Through 4-H, she explained, students are exposed to different places and experiences, such as conferences and projects they might not otherwise get their hands on.
“A lot of times, kids are missing out on the educational extracurricular opportunities,” Smith said. “So as the 4-H agent, I would like to be able to bring some of these opportunities to the kids and open some doors to experiences they can’t get in the classroom. There’s a lot of things we’re able to offer that we can add to what they’re getting in the classroom.”
The ag side, though, Smith pointed out, remains very important and can be fun.
“That’s still a huge part of our program,” she said. “But I think there’s been a misconception that that’s the only part of program.”
Getting started and reaching the audience
The 4-H program is brought into every fifth and sixth grade classroom. Students take an active role, electing officers and getting the opportunity to do presentations.
“Each classroom is its own little 4-H club,” Smith said.
They meet every month except December and April, skipping the latter so as not to interfere with the Criterion Referenced Competency Tests.
In the seventh and eighth grades, they become Junior 4-H’ers and meetings are held after school at 6:30 p.m. The 4-H’ers meet as one group across the county and are divided by school at that point.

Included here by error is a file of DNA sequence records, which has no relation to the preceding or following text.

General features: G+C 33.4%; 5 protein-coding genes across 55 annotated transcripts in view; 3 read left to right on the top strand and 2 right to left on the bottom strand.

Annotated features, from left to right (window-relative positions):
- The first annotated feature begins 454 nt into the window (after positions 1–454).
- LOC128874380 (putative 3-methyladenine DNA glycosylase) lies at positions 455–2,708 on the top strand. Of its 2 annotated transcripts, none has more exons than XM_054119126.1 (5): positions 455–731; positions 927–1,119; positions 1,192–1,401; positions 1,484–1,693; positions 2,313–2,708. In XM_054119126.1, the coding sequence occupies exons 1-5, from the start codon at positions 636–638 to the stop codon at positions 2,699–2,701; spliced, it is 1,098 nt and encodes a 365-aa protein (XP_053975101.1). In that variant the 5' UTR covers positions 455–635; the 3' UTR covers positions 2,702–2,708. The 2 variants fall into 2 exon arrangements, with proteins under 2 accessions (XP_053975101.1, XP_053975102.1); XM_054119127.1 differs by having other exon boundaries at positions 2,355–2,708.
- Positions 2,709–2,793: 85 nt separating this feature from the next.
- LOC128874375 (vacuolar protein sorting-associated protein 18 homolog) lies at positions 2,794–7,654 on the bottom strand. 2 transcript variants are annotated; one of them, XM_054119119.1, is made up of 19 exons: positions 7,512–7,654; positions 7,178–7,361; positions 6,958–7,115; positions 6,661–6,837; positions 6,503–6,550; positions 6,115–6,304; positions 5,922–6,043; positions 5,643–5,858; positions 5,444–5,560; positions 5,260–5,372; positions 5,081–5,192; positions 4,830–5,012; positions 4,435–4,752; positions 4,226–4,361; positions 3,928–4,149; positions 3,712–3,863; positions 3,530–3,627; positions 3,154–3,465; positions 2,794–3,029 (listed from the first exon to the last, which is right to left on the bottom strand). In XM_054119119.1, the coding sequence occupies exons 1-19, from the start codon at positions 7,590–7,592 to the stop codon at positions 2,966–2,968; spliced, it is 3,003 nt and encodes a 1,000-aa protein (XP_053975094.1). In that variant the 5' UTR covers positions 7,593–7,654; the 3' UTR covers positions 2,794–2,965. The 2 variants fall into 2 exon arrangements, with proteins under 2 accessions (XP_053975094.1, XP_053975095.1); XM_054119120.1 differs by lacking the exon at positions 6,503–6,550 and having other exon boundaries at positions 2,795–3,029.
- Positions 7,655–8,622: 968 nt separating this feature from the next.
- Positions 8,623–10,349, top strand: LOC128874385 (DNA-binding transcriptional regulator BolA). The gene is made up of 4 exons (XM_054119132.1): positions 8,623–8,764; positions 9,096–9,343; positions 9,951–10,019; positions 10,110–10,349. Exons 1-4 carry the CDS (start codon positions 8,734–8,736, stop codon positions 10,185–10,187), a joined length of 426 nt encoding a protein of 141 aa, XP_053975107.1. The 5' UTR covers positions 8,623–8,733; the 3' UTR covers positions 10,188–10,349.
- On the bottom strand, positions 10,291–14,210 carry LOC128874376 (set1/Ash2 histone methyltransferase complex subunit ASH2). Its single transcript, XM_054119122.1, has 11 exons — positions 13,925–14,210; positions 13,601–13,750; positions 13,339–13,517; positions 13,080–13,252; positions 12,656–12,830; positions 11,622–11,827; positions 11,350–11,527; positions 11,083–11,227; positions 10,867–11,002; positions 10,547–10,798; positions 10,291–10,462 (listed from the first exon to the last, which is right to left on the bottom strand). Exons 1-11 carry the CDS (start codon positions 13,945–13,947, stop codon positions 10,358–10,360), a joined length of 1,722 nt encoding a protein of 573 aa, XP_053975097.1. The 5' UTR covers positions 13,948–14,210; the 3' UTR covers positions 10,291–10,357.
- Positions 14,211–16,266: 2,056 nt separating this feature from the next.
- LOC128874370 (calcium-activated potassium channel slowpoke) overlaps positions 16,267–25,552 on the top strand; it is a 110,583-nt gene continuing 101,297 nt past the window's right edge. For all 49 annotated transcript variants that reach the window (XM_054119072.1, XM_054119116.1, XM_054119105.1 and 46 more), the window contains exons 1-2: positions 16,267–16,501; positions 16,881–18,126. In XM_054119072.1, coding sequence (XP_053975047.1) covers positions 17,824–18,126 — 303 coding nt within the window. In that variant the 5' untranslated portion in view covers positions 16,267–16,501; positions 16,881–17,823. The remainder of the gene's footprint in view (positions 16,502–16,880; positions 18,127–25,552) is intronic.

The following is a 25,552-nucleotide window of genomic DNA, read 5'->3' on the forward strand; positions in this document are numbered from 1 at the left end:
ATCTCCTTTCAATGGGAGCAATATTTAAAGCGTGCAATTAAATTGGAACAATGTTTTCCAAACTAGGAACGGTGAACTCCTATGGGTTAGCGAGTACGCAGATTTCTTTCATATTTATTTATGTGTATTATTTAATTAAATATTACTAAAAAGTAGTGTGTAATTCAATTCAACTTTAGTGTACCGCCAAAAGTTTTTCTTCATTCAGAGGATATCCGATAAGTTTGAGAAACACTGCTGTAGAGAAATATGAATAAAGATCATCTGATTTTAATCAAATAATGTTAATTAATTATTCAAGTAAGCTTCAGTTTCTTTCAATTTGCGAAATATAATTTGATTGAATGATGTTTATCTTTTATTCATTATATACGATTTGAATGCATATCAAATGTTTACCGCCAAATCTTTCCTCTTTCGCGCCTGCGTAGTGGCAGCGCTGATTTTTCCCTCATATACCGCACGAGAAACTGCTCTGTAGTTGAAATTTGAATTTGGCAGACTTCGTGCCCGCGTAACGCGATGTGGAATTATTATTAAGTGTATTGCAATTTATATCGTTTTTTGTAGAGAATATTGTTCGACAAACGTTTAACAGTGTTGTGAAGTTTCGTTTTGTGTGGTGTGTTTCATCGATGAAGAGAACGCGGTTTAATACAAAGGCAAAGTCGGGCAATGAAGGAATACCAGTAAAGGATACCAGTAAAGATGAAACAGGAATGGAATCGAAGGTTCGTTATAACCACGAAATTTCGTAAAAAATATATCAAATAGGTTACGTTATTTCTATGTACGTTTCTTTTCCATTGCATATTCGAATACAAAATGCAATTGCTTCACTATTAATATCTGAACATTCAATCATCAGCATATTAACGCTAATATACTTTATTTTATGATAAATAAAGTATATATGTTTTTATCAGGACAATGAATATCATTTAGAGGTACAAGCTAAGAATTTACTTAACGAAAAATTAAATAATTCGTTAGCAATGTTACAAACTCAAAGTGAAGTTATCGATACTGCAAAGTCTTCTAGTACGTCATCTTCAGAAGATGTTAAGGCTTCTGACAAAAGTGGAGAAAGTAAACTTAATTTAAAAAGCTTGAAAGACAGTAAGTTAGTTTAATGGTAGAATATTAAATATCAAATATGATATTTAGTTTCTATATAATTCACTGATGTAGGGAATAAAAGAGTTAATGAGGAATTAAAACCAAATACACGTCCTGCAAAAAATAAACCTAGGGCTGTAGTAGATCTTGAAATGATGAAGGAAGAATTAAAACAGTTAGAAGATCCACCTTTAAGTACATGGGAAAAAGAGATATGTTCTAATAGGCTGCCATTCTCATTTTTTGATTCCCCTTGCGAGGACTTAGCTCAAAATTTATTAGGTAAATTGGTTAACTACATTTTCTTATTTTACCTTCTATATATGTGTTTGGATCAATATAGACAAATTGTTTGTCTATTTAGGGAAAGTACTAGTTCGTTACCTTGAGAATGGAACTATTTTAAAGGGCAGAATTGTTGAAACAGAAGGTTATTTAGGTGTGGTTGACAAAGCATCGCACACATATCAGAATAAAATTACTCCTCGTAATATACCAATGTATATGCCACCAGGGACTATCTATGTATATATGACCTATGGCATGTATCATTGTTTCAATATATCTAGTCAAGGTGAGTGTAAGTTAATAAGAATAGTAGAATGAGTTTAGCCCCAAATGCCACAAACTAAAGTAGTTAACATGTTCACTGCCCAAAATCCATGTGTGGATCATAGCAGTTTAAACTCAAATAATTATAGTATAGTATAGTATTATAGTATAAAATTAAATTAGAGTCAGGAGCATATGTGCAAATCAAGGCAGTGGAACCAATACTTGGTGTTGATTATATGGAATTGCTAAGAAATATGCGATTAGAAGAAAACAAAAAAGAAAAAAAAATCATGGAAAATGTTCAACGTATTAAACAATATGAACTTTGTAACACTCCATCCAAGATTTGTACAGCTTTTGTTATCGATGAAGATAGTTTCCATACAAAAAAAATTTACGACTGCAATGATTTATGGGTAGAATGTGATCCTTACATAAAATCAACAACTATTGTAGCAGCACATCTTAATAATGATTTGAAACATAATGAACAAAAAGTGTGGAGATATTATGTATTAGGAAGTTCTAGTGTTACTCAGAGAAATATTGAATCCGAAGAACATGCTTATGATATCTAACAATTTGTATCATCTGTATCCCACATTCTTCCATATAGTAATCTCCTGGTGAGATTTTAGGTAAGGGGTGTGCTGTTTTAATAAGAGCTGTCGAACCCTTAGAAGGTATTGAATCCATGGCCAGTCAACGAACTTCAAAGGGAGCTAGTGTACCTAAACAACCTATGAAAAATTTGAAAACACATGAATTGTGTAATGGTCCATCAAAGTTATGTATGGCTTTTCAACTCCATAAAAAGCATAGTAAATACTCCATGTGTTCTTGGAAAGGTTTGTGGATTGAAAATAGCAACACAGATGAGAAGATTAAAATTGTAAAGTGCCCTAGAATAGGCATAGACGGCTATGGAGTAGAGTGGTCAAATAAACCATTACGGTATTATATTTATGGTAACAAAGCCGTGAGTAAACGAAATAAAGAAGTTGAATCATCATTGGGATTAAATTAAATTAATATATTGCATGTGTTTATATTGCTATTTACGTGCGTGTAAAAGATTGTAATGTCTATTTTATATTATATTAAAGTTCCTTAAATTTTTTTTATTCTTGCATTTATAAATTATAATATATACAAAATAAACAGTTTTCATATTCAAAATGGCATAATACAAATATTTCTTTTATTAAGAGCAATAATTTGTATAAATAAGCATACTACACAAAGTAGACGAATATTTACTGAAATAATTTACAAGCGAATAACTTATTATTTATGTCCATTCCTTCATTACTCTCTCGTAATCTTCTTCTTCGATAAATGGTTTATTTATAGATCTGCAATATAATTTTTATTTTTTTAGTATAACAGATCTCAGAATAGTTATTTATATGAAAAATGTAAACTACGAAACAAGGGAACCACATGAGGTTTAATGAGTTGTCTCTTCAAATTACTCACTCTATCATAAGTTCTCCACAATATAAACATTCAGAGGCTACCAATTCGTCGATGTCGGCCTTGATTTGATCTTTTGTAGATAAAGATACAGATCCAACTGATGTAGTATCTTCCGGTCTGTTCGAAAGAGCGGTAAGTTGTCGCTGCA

“They start with the community projects, from helping at the nursing home to working at a soup kitchen to donating items for the needy,” Smith said.
The process is the same for the high school 4-H group, and there are about 20 to 25 Junior 4-H’ers and a similar number for the Senior, or high school, group.
With the older kids, 4-H has to compete with a wide range of other interests, so there is flexibility.
“We also try to be understanding that kids are involved in other activities,” Smith said. “We try to make sure that we offer alternate activities or alternate times. Most school-based activities are right after school.”
It also means letting students know what they can get out of 4-H and how it can help them.
“We just try to offer the opportunities and market the experiences they’ll have,” she said. “There are a lot of travel experiences and scholarship experiences as the kids are getting into high school. We try to make sure the kids understand all the opportunities we can offer and try to be a presence in the schools.”
The base of the 4-H program is the same. Yet how 4-H gets the word across about what it does and what it offers has changed with the times. There is a Facebook page and Smith sends emails to students and parents to let them know what’s coming.
A service learning opportunity for a family in need came through suddenly from the United Way. Smith emailed the students to have them bring in baby items to the next meeting.
“It was very nice to not to have to wait until they get to the meeting, tell them about it and then hopefully the next week bring it back in,” she said.
Smith called Facebook a huge communication tool, and she’s working on getting that page up to date.
“So many kids are on it,” she said. “It’s an instant way to get the message out when we have things coming up. The solid base of the program is the same. It’s how we market the activities that can be different.”